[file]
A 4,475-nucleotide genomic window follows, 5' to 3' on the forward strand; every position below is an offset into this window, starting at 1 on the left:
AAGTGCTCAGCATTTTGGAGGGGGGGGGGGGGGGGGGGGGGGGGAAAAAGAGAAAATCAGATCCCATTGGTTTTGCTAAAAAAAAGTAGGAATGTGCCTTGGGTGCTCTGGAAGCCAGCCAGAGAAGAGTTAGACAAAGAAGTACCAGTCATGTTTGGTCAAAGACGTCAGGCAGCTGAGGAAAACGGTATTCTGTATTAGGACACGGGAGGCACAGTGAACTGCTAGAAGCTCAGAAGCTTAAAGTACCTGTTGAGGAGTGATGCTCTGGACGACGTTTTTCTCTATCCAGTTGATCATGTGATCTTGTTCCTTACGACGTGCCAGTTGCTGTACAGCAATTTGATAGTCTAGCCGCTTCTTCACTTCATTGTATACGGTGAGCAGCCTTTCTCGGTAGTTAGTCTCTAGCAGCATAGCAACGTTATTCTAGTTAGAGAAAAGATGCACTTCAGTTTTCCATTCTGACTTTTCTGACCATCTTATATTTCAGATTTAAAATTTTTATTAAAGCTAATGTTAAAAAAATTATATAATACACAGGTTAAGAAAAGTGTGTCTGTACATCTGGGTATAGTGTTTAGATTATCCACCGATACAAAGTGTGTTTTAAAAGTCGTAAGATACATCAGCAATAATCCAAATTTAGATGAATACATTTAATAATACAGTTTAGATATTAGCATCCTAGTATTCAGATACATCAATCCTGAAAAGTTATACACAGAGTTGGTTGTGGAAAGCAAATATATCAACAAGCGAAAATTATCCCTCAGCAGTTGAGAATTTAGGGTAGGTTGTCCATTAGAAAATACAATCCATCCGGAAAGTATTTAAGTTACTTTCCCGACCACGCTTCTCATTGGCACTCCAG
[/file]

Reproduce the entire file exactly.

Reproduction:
A 4,475-nucleotide genomic window follows, 5' to 3' on the forward strand; every position below is an offset into this window, starting at 1 on the left:
AAGTGCTCAGCATTTTGGAGGGGGGGGGGGGGGGGGGGGGGGGGAAAAAGAGAAAATCAGATCCCATTGGTTTTGCTAAAAAAAAGTAGGAATGTGCCTTGGGTGCTCTGGAAGCCAGCCAGAGAAGAGTTAGACAAAGAAGTACCAGTCATGTTTGGTCAAAGACGTCAGGCAGCTGAGGAAAACGGTATTCTGTATTAGGACACGGGAGGCACAGTGAACTGCTAGAAGCTCAGAAGCTTAAAGTACCTGTTGAGGAGTGATGCTCTGGACGACGTTTTTCTCTATCCAGTTGATCATGTGATCTTGTTCCTTACGACGTGCCAGTTGCTGTACAGCAATTTGATAGTCTAGCCGCTTCTTCACTTCATTGTATACGGTGAGCAGCCTTTCTCGGTAGTTAGTCTCTAGCAGCATAGCAACGTTATTCTAGTTAGAGAAAAGATGCACTTCAGTTTTCCATTCTGACTTTTCTGACCATCTTATATTTCAGATTTAAAATTTTTATTAAAGCTAATGTTAAAAAAATTATATAATACACAGGTTAAGAAAAGTGTGTCTGTACATCTGGGTATAGTGTTTAGATTATCCACCGATACAAAGTGTGTTTTAAAAGTCGTAAGATACATCAGCAATAATCCAAATTTAGATGAATACATTTAATAATACAGTTTAGATATTAGCATCCTAGTATTCAGATACATCAATCCTGAAAAGTTATACACAGAGTTGGTTGTGGAAAGCAAATATATCAACAAGCGAAAATTATCCCTCAGCAGTTGAGAATTTAGGGTAGGTTGTCCATTAGAAAATACAATCCATCCGGAAAGTATTTAAGTTACTTTCCCGACCACGCTTCTCATTGGCACTCCAG